A study of tiny stickleback fish has shown how evolution might help species adapt to climate change.

In a novel experiment, zoologists took sticklebacks from the ocean and released them in ponds where the water was colder. Within three years, the "grandchildren" of the original sticklebacks could tolerate water 2.5C colder than their ancestors - one of the fastest evolutionary responses recorded in a wild population.

Researchers say the paper, published in the current issue of the Proceedings of the Royal Society B, is among the first experimental evidence that evolution could help species adapt to climate change.

"What we are beginning to realise is that evolution can happen at rates more rapid than we previously appreciated," said lead researcher Rowan Barrett, a PhD graduate in zoology at the University of British Colombia. In the latest experiment, researchers from Canada, Switzerland and Sweden re-created ancient history by putting ocean fish in colder fresh water. The catch was that all of the sticklebacks in the study eventually died.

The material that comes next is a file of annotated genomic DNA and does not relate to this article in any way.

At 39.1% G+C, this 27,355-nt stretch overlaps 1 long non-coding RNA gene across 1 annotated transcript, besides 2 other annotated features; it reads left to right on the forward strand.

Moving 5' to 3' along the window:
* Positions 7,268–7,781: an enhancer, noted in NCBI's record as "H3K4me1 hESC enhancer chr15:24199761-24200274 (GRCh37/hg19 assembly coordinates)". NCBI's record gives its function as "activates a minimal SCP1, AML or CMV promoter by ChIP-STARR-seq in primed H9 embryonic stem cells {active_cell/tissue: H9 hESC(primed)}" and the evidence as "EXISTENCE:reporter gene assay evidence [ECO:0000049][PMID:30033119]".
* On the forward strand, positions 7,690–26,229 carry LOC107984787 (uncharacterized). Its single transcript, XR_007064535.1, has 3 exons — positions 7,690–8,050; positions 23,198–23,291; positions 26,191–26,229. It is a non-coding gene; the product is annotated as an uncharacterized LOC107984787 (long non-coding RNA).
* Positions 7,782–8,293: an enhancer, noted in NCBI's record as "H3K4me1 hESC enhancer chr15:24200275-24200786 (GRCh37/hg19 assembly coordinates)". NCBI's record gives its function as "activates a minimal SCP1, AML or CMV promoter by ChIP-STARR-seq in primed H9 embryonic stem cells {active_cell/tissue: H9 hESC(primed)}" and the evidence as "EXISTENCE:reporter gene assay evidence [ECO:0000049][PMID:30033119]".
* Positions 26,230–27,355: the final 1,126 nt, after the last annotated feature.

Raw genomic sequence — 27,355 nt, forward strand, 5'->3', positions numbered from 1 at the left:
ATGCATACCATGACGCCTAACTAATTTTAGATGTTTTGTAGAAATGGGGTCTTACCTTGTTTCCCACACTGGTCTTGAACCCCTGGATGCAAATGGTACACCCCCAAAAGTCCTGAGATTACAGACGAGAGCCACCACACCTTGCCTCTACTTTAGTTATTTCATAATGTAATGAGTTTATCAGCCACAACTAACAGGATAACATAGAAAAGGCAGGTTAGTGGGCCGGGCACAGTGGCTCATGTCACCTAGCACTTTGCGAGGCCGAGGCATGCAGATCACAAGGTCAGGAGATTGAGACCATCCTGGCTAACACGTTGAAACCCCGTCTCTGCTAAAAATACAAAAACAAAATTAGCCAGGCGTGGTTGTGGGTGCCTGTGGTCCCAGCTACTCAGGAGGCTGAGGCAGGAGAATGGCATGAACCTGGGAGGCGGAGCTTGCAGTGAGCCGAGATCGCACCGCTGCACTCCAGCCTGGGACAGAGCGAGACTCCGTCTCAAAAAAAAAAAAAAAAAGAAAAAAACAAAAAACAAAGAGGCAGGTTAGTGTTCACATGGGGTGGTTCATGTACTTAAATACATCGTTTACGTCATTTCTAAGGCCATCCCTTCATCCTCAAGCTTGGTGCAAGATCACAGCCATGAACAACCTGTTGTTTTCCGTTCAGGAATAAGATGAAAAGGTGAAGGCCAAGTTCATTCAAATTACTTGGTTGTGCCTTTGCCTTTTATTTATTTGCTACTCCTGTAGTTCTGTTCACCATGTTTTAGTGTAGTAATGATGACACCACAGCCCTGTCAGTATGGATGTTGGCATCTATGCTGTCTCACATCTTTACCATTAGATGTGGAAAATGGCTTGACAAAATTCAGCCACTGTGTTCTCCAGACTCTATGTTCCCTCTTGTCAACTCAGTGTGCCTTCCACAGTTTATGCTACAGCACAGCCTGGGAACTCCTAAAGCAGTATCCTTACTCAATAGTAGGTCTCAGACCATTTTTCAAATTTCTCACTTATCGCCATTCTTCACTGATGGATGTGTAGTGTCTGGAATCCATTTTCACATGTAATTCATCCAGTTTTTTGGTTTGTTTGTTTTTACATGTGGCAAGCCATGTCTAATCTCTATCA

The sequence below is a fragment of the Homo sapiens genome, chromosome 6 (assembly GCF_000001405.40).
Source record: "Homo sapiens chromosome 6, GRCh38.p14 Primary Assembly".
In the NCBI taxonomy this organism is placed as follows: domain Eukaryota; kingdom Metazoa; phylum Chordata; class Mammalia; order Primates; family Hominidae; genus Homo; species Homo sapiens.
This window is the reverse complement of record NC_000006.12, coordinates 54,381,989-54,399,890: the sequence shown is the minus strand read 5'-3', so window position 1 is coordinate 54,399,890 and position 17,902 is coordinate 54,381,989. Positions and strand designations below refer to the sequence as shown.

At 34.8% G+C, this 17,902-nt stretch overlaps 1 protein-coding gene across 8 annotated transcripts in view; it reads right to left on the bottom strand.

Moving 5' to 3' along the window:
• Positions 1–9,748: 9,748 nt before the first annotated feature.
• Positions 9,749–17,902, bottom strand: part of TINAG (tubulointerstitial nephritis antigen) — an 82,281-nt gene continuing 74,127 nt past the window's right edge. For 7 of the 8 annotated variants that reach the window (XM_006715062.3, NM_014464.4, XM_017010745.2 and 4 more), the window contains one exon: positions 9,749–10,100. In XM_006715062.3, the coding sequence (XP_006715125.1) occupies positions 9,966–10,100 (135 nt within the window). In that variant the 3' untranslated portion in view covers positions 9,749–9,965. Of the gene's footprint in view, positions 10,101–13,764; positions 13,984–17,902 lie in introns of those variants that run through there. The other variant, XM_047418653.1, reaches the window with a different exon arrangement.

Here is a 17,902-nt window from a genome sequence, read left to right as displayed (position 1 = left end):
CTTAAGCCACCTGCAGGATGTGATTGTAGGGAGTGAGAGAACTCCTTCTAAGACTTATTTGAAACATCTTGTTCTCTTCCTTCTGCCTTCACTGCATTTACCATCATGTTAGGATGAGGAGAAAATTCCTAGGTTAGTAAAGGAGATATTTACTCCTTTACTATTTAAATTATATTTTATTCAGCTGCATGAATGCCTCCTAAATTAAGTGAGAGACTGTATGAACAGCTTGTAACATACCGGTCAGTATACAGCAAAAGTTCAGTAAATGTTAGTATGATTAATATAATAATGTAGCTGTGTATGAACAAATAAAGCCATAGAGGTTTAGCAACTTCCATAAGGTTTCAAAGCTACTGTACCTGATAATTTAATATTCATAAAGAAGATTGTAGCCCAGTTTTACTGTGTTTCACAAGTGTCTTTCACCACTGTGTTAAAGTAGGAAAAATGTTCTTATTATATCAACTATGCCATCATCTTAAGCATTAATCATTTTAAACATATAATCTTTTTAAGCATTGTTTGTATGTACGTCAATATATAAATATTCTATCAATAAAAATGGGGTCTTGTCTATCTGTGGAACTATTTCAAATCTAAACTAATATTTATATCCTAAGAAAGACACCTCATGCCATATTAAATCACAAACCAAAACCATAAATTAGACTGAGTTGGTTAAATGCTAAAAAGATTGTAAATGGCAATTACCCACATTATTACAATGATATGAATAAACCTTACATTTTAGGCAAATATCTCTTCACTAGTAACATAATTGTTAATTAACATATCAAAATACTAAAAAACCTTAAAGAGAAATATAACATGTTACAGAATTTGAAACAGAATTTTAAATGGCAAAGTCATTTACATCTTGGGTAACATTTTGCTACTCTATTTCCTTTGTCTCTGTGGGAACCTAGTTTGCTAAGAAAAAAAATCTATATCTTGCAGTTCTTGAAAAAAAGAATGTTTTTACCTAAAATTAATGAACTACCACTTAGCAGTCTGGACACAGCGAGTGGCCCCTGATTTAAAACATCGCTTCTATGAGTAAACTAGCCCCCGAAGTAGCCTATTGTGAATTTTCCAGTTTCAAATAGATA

Barrett said the fish were under immense pressure because only a small number carried the right gene mutations to adapt. The majority that could not adapt died quickly and the remainder died after a cold winter three years into the study.

Now Barrett wants to find out which stickleback genes are important for temperature tolerance and - crucially - whether they can adapt to warmer as well as cooler temperatures.

Stickleback study

- Took fish from ocean and placed in ponds where water was colder.

- Periodically caught fish in nets and tested them for tolerance to cold.

- After three years, third generation of sticklebacks could cope with water 2.5C colder than their grandparents.

- Researchers say fish population changed its genetic make-up to cope with cold.